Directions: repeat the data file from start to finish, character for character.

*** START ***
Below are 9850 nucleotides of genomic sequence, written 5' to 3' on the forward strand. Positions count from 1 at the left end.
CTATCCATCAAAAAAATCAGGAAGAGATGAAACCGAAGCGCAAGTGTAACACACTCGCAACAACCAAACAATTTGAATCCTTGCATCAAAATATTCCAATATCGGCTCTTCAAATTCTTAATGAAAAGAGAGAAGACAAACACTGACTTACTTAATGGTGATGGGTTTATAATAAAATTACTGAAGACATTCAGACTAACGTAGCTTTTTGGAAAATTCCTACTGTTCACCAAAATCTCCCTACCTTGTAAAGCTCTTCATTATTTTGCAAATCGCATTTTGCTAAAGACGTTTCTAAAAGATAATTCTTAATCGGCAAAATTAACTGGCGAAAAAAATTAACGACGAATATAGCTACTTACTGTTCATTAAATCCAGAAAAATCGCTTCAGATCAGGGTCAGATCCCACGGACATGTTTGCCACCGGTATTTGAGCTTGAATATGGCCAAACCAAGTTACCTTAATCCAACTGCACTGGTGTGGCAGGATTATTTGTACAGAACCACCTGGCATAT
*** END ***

Below are 9850 nucleotides of genomic sequence, written 5' to 3' on the forward strand. Positions count from 1 at the left end.
CTATCCATCAAAAAAATCAGGAAGAGATGAAACCGAAGCGCAAGTGTAACACACTCGCAACAACCAAACAATTTGAATCCTTGCATCAAAATATTCCAATATCGGCTCTTCAAATTCTTAATGAAAAGAGAGAAGACAAACACTGACTTACTTAATGGTGATGGGTTTATAATAAAATTACTGAAGACATTCAGACTAACGTAGCTTTTTGGAAAATTCCTACTGTTCACCAAAATCTCCCTACCTTGTAAAGCTCTTCATTATTTTGCAAATCGCATTTTGCTAAAGACGTTTCTAAAAGATAATTCTTAATCGGCAAAATTAACTGGCGAAAAAAATTAACGACGAATATAGCTACTTACTGTTCATTAAATCCAGAAAAATCGCTTCAGATCAGGGTCAGATCCCACGGACATGTTTGCCACCGGTATTTGAGCTTGAATATGGCCAAACCAAGTTACCTTAATCCAACTGCACTGGTGTGGCAGGATTATTTGTACAGAACCACCTGGCATAT